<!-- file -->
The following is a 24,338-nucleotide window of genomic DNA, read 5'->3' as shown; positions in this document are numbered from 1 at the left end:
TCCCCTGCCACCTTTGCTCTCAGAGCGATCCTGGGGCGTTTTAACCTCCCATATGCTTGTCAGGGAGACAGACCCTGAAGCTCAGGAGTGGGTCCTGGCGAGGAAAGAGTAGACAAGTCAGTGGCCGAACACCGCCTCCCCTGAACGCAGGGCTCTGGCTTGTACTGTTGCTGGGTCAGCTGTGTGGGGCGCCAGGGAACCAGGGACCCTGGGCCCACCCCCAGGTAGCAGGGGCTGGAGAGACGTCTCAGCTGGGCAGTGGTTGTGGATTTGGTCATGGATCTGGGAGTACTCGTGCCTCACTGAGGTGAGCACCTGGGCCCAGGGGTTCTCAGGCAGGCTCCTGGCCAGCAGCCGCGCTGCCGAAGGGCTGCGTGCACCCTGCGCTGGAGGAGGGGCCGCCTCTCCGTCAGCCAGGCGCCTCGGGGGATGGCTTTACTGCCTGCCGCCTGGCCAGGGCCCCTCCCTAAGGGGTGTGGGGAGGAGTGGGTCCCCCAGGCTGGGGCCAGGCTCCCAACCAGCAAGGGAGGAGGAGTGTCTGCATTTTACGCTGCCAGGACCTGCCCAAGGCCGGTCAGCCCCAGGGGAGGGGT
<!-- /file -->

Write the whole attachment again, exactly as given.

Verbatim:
The following is a 24,338-nucleotide window of genomic DNA, read 5'->3' as shown; positions in this document are numbered from 1 at the left end:
TCCCCTGCCACCTTTGCTCTCAGAGCGATCCTGGGGCGTTTTAACCTCCCATATGCTTGTCAGGGAGACAGACCCTGAAGCTCAGGAGTGGGTCCTGGCGAGGAAAGAGTAGACAAGTCAGTGGCCGAACACCGCCTCCCCTGAACGCAGGGCTCTGGCTTGTACTGTTGCTGGGTCAGCTGTGTGGGGCGCCAGGGAACCAGGGACCCTGGGCCCACCCCCAGGTAGCAGGGGCTGGAGAGACGTCTCAGCTGGGCAGTGGTTGTGGATTTGGTCATGGATCTGGGAGTACTCGTGCCTCACTGAGGTGAGCACCTGGGCCCAGGGGTTCTCAGGCAGGCTCCTGGCCAGCAGCCGCGCTGCCGAAGGGCTGCGTGCACCCTGCGCTGGAGGAGGGGCCGCCTCTCCGTCAGCCAGGCGCCTCGGGGGATGGCTTTACTGCCTGCCGCCTGGCCAGGGCCCCTCCCTAAGGGGTGTGGGGAGGAGTGGGTCCCCCAGGCTGGGGCCAGGCTCCCAACCAGCAAGGGAGGAGGAGTGTCTGCATTTTACGCTGCCAGGACCTGCCCAAGGCCGGTCAGCCCCAGGGGAGGGGT